The Tunisian School of Politics (TSoP) has strengthened the skills of young politicians and helped them advance in their political careers. It has also made a significant contribution to multi-party dialogue in the country.
These are the main results of the Tunisian School of Politics according to a recently completed external evaluation that covered the period 2016–2020. The evaluation was carried out by FIANT Consulting Oy. Throughout the years, TSoP has strengthened the skills of young politicians and inclusive multi-party dialogue by organising training and events, as well as facilitating multi-party dialogue.
Jonna Haapanen, Demo Finland’s Director of Programmes is delighted with the evaluation results: “I believe that when these young Tunisians are able to apply their gained knowledge and skills, it will motivate them to work in politics also in the future. In the end, co-operation and even personal friendships between alumni from different political parties are important building blocks for the development of multi-party democracy.”
TSoP was founded in 2012 by Demo Finland, Centre des Etudes Méditerrannéennes et Internationales (CEMI) and the Netherlands Institute for Multiparty Democracy (NIMD). It is a space for politicians to work together in a multi-party setting and learn the skills and knowledge that are needed in a multi-party democracy. By learning together, politicians from across party lines get to know each other and get used to having dialogue, increasing mutual trust and encouraging multi- party collaboration. TSoP was founded very soon after the Jasmine Revolution that kickstarted Tunisia’s democratization, and it quickly established its place in the political field of the country.
Tunisia is the only Arab Spring country that is now classified as a democracy. The country’s impressive democratic development has survived challenges such as terrorist attacks and government crises, even though the political context remains complex. For example, reduction of youth unemployment and economic restructuring have not been successful, and the political party field is very fragmented, as evidenced by the difficulties in forming government after the 2019 elections.
Joint statements and friendships across party lines
Multi-party dialogue and co-operation across party lines are prerequisites for the necessary political reforms. According to the evaluation, the increase in these has been one of the most important results of the Tunisian School of Politics. TSoP courses are always run on a multi-party basis, which has given young politicians the opportunity to get to know representatives of other parties. TSoP alumni have reported increased co-operation with politicians from other parties and with civil society. Thanks to the TSoP courses, they have formed friendships and are in regular contact across party lines.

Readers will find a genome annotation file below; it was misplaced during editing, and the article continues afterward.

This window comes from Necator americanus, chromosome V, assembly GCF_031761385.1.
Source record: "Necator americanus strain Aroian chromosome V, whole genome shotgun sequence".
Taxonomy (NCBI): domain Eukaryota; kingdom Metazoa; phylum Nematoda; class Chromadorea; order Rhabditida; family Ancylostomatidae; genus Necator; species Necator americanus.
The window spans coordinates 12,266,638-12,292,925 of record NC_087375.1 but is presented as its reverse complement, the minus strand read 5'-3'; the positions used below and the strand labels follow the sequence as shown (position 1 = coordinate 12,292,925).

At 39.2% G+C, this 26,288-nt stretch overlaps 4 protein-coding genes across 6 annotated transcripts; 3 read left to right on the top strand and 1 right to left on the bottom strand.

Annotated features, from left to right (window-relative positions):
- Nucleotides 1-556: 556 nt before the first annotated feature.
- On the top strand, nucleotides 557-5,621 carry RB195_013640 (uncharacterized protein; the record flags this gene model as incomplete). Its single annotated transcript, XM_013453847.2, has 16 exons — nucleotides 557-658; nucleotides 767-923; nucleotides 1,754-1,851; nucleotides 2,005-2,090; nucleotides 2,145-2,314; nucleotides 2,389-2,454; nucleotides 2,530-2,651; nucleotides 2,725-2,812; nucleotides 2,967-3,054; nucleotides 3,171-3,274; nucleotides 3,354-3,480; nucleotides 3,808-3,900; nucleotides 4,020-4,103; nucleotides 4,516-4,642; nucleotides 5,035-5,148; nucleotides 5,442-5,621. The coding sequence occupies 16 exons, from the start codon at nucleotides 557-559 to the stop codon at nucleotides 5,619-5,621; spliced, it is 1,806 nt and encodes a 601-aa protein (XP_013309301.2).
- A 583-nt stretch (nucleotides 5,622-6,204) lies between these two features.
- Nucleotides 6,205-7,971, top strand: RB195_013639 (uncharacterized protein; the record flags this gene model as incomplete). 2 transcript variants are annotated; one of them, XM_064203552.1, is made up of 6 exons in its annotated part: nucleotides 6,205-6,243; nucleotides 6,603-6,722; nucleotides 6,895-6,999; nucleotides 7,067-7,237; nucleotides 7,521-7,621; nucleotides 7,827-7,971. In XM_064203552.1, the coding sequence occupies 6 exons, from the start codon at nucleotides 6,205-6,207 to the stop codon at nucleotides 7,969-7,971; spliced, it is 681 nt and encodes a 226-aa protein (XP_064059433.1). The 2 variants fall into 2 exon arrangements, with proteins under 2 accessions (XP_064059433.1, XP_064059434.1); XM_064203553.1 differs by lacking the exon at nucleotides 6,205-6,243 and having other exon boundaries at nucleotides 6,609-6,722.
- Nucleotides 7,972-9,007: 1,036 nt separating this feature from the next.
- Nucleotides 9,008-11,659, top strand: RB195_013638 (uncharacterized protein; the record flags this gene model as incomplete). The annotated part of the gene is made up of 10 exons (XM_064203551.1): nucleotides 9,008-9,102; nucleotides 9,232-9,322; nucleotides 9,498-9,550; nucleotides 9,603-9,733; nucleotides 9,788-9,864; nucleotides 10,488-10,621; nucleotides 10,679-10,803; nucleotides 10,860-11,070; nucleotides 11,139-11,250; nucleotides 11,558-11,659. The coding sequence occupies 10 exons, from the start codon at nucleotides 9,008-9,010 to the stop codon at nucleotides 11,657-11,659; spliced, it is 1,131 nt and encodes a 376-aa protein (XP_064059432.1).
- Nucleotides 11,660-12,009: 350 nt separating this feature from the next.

“Co-operation and even personal friendships between alumni from different political parties are important building blocks for the development of multi-party democracy.”
A multi-party dialogue platform, established in 2016, has brought together high-level representatives from 13 political parties to discuss and debate on issues of mutual interest. The aim has been to increase trust and familiarity between political actors. The platform has succeeded in creating a safe space for multi-party dialogue and has offered politicians and party leadership an opportunity to listen to different points of view. The evaluators estimate that its establishment has been a good achievement in itself, but in addition the platform has also managed to produce a number of joint statements over the years. The platform has made statements on, for example, the ratification of the law on decentralization and ethical election campaigning.
In addition to the dialogue platform and training courses, multi-party co-operation has also been promoted by several political debates and events organised by TSoP. Annual regional seminars have brought together politicians not only from Tunisia but also from Algeria, Egypt, Libya and Morocco.
Quality training increases the capacity of youth to take part in politics
Throughout its existence, providing comprehensive basic training on politics for young politicians has been the core activity of the Tunisian School of Politics. According to the evaluation, the quality content of the training has been especially valued. The participants have been able to use their increased skills and knowledge in their parties, and that has allowed them to proceed in their political careers. Strengthening of soft skills related to, for example, in debating and influencing have been appreciated by the participants. Trainings have also increased their self-confidence and motivation to be active in their parties, as well as their ability to accept diversity and act in a constructive way in politics.